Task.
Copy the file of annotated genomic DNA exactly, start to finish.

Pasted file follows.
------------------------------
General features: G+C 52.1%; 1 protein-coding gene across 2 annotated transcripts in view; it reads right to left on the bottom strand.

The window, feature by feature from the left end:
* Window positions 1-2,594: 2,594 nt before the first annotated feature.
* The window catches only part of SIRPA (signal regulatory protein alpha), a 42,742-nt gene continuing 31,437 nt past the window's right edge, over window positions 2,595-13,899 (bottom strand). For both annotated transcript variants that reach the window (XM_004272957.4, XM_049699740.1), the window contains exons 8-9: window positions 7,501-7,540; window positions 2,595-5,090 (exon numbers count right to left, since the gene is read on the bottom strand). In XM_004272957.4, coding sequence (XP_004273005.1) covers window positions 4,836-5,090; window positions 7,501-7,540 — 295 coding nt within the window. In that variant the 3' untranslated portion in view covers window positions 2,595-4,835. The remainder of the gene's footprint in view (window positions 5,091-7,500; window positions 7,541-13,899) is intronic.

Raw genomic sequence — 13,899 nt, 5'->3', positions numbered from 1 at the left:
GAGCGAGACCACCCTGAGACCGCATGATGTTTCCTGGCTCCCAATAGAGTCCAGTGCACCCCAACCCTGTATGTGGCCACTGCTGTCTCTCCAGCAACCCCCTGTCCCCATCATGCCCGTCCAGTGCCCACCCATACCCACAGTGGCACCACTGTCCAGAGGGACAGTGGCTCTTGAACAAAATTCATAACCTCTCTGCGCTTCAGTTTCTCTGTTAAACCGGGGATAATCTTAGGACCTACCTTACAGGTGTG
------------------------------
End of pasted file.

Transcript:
General features: G+C 52.1%; 1 protein-coding gene across 2 annotated transcripts in view; it reads right to left on the bottom strand.

The window, feature by feature from the left end:
* Window positions 1-2,594: 2,594 nt before the first annotated feature.
* The window catches only part of SIRPA (signal regulatory protein alpha), a 42,742-nt gene continuing 31,437 nt past the window's right edge, over window positions 2,595-13,899 (bottom strand). For both annotated transcript variants that reach the window (XM_004272957.4, XM_049699740.1), the window contains exons 8-9: window positions 7,501-7,540; window positions 2,595-5,090 (exon numbers count right to left, since the gene is read on the bottom strand). In XM_004272957.4, coding sequence (XP_004273005.1) covers window positions 4,836-5,090; window positions 7,501-7,540 — 295 coding nt within the window. In that variant the 3' untranslated portion in view covers window positions 2,595-4,835. The remainder of the gene's footprint in view (window positions 5,091-7,500; window positions 7,541-13,899) is intronic.

Raw genomic sequence — 13,899 nt, 5'->3', positions numbered from 1 at the left:
GAGCGAGACCACCCTGAGACCGCATGATGTTTCCTGGCTCCCAATAGAGTCCAGTGCACCCCAACCCTGTATGTGGCCACTGCTGTCTCTCCAGCAACCCCCTGTCCCCATCATGCCCGTCCAGTGCCCACCCATACCCACAGTGGCACCACTGTCCAGAGGGACAGTGGCTCTTGAACAAAATTCATAACCTCTCTGCGCTTCAGTTTCTCTGTTAAACCGGGGATAATCTTAGGACCTACCTTACAGGTGTG